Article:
Stephen J. Schueler, M.D.

Pneumonia Vomiting in Children

Home treatment of vomiting in children due to pneumonia includes hydration and dietary therapy. Those who are able to drink liquids can restore lost water and salt with oral rehydration therapy (ORT).

ORT fluids used in infants include:

  • Infalyte
  • Lytren
  • Naturalyte
  • Pedialyte
  • Rehydralyte

ORT fluids used in older children include:
  • Sports drinks (Gatorade)
  • Broth
  • Dilute fruit juices
  • Flat soda
  • Weak tea with sugar

Strategies for breast-fed infants younger than 6 months:
  • If the infant tolerates breast milk, continue breast-feeding in small amounts very frequently.
  • Provide additional ORT fluids to supplement breast milk.
  • Feed very small amounts every 30-60 minutes, or try giving small amounts more frequently, such as:
    • Children up to 5 kg (11 lb): give 5 ml (1 teaspoon) every 5 minutes
    • Children 5-10 kg (11-22 lb): give 10 ml (2 teaspoons) every 5 minutes
  • Watch for dehydration: dry mouth, decreased urination, dark yellow urine and lack of tears.

Strategies for formula-fed infants younger than 6 months:
  • If the infant tolerates formula, continue to provide small amounts very frequently.
  • Provide additional ORT fluids to formula.
  • Try giving small amounts more frequently, such as:
    • Children up to 5 kg (11 lb): give 5 ml (1 teaspoon) every 5 minutes
    • Children 5-10 kg (11-22 lb): give 10 ml (2 teaspoons) every 5 minutes
  • Watch for dehydration: dry mouth, decreased urination, dark yellow urine and lack of tears.

Strategies for children over 6 months:
  • Provide as much ORT fluids as your child desires.
  • If vomiting occurs, provide small amounts of ORT fluids more frequently:
    • Children 10-20 kg (22-44 lb): 15 ml (1 tablespoon) every 5 minutes
    • Children 20-40 kg (44-88 lb): 22 ml (1 and 1/2 tablespoons) every 5 minutes
    • Children 40 kg (88 lb) and over: 30 ml (2 tablespoons) every 5 minutes
  • Watch for dehydration: dry mouth, decreased urination, dark yellow urine and lack of tears.

Dietary Therapy
Most children with vomiting improve in a few hours and symptoms usually resolve in one day. Once vomiting and nausea resolves, provide bland foods first. If bland foods are tolerated, then you resume a normal diet.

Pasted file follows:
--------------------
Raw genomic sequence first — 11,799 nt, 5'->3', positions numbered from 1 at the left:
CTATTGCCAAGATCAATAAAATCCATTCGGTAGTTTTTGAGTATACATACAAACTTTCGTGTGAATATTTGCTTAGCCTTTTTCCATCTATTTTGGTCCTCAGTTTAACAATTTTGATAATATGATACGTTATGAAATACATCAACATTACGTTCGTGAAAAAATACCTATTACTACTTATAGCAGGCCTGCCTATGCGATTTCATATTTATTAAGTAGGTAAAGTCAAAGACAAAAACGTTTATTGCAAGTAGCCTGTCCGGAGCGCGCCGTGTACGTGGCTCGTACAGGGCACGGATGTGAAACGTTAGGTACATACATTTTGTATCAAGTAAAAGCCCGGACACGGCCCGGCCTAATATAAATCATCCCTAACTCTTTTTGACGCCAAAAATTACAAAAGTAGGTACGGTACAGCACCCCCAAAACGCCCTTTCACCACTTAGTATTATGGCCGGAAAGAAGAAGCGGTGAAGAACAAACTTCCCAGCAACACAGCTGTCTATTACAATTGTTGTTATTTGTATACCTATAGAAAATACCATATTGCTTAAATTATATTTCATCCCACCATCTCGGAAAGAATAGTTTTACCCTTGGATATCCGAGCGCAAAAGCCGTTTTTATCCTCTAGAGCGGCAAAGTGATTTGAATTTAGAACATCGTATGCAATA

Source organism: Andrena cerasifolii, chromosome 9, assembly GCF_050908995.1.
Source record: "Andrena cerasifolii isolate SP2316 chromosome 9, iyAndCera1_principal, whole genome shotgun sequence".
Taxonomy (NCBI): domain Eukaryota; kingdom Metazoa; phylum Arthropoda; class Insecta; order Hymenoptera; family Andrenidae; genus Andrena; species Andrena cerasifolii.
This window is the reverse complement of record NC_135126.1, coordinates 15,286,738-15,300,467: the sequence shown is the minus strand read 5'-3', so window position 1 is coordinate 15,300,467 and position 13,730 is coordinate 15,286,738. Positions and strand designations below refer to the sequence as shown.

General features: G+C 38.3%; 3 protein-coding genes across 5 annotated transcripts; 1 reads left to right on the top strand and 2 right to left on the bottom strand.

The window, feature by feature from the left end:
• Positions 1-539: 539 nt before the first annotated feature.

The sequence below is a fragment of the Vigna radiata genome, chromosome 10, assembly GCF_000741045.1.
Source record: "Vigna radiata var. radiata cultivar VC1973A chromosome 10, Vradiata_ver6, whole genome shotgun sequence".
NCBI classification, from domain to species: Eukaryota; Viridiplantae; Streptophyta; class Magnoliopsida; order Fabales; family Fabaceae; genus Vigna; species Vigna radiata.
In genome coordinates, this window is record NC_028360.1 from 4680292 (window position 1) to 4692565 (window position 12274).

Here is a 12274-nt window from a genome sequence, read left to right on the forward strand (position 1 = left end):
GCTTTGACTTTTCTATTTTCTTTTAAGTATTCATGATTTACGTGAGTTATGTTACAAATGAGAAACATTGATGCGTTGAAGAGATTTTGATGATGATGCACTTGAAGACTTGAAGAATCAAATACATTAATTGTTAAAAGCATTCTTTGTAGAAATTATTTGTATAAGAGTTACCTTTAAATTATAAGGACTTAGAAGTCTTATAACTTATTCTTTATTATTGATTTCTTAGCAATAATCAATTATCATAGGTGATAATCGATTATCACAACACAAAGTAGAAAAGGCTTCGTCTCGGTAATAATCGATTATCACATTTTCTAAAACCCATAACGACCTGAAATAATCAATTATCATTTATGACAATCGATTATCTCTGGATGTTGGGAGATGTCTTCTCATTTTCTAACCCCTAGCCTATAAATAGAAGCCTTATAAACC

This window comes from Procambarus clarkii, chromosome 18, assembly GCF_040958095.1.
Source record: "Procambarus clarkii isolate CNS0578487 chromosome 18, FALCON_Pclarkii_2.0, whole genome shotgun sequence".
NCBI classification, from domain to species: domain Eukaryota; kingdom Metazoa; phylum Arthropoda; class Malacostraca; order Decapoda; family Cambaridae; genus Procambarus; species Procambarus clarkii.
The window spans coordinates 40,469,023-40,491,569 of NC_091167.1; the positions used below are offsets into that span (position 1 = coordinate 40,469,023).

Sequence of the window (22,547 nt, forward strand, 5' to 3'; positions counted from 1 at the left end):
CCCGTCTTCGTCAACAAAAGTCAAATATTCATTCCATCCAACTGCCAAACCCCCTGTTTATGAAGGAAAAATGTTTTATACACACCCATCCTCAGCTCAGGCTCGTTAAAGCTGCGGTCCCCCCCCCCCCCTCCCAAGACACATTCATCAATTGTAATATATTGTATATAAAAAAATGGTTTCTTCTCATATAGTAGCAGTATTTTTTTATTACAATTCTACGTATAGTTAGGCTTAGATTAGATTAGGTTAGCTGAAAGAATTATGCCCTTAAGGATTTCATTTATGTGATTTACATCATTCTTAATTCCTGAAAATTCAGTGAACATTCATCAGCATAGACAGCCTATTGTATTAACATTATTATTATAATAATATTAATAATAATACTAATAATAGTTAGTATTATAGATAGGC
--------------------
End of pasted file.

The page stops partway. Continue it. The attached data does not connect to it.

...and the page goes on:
Foods that are easiest to tolerate include:
  • Crackers
  • Oatmeal
  • Jell-O
  • Soft foods
  • Yogurt

Foods to avoid include:
  • Concentrated fruit juices
  • Junk foods
  • Milk products
  • Recently introduced foods
  • Spicy foods

Nonprescription medicines for vomiting should only be used under the direction of your doctor.

Continue to Pneumonia Warning Signs

Last Updated: Dec 23, 2010 References
Authors: Stephen J. Schueler, MD; John H. Beckett, MD; D. Scott Gettings, MD
Copyright DSHI Systems, Inc. Powered by: FreeMD - Your Virtual Doctor

PubMed Pneumonia References
  1. Chetty K, Thomson AH. Management of community-acquired pneumonia in children. Paediatr Drugs. 2007;9(6):401-11. [18052410]
  2. Feldman C, Anderson R. Controversies in the treatment of pneumococcal community-acquired pneumonia. Future Microbiol. 2006 Oct;1:271-81. [17661640]
  3. Kumar P, McKean MC. Evidence based paediatrics: review of BTS guidelines for the management of community acquired pneumonia in children. J Infect. 2004 Feb;48(2):134-8. [14720488]
  4. Maestro B, Sanz JM. Novel approaches to fight Streptococcus pneumoniae. Recent Patents Anti-Infect Drug Disc. 2007 Nov;2(3):188-96. [18221176]
  5. Mckean MC. Evidence based medicine: review of BTS guidelines for the management of community acquired pneumonia in adults. J Infect. 2002 Nov;45(4):213-8. [12423607]
  6. Niederman MS. Review of treatment guidelines for community-acquired pneumonia. Am J Med. 2004 Aug 2;117 Suppl 3A:51S-57S. [15360097]
  7. Pugh RN, Omar RI, Hossain MM. Varicella infection and pneumonia among adults. Int J Infect Dis. 1998 Apr-Jun;2(4):205-10. [9763503]
  8. Vila-Corcoles A. Advances in pneumococcal vaccines: what are the advantages for the elderly? Drugs Aging. 2007;24(10):791-800. [17896829]
FreeMD is provided for information purposes only and should not be used as a substitute for evaluation and treatment by a physician. Please review our terms of use.